I called Verizon the next day to verify the transaction and discovered that my contract cost was about $20 a month more than what I was paying previously.  I thought the deal was too good to be true.  What the sales clerk didn’t tell me was that when you aren’t on a contract they reduce your line cost from $40 a month to $20 a month to keep you using their service. The agent said I was only using about .1 Megs of data monthly, much less than the 2 Megs I was paying for, and after giving me a 15% veteran’s discount my bill ended up being $5 a month more.

I discovered that once you go off contract, like I was, you have to call them to get the line reduction. Fortunately I called several days after my contract expired three months ago and reviewed my bill with them and at that time they dropped my line charge to $20. If your contract has expired call your wireless phone carrier and ask for a discount.

To get a veterans or military discount from Verizon Wireless you have to call and send them either a copy of your military ID or for veterans a copy of your DD 214 form. I scanned my DD 214 and sent it to them through their web site.

The long and short of it is that if the deal sounds too good to be true it probably isn’t the deal you thought it was.  In this case, without the military discount and reduction in Data costs, I would have paid $20 more monthly and could have purchased several phones for that price without going back on a two year contract.  Still, for $5 more each month I’m happy with my new iPhone 5S.

Request a FREE Retirement Benefits Summary & Analysis. A sample analysis is available for your review. Includes projected annuity payments, income verses expenses, FEGLI, and TSP projections.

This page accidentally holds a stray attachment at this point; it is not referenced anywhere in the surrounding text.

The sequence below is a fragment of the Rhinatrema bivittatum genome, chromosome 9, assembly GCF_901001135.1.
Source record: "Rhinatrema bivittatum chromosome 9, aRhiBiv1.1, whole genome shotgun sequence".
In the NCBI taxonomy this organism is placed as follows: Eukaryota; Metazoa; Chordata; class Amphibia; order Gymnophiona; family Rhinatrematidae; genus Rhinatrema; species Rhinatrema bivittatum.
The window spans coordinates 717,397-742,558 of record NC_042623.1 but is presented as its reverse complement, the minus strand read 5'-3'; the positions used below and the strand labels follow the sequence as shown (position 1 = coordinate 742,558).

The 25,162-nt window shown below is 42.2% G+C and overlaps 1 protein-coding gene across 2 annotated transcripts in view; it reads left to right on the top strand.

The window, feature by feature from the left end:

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Disclaimer: Opinions expressed herein by the author are not an investment or benefit recommendation and are not meant to be relied upon in investment or benefit decisions. The author is not acting in an investment, tax, legal, benefit, or any other advisory capacity. This is not an investment or benefit research report. The author’s opinions expressed herein address only select aspects of various federal benefits and potential investment in securities of the TSP and companies mentioned and cannot be a substitute for comprehensive investment analysis. Any analysis presented herein is illustrative in nature, limited in scope, based on an incomplete set of information, and has limitations to its accuracy. The author recommends that retirees, potential and existing investors conduct thorough investment and benefit research of their own, including detailed review of OPM guidance for benefit issues and for investments the companies’ SEC filings, and consult a qualified investment advisor. The information upon which this material is based was obtained from sources believed to be reliable, but has not been independently verified. Therefore, the author cannot guarantee its accuracy. Any opinions or estimates constitute the author’s best judgment as of the date of publication, and are subject to change without notice. The author explicitly disclaims any liability that may arise from the use of this material.

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    Posted on Friday, 15th January 2016 by

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    As of January 1, 2016, FEGLI premiums for many options and age brackets changed due to actuarial adjustments. Annuitants that carried FEGLI coverage into retirement will receive a Notice of Annuity Adjustment showing the new rates.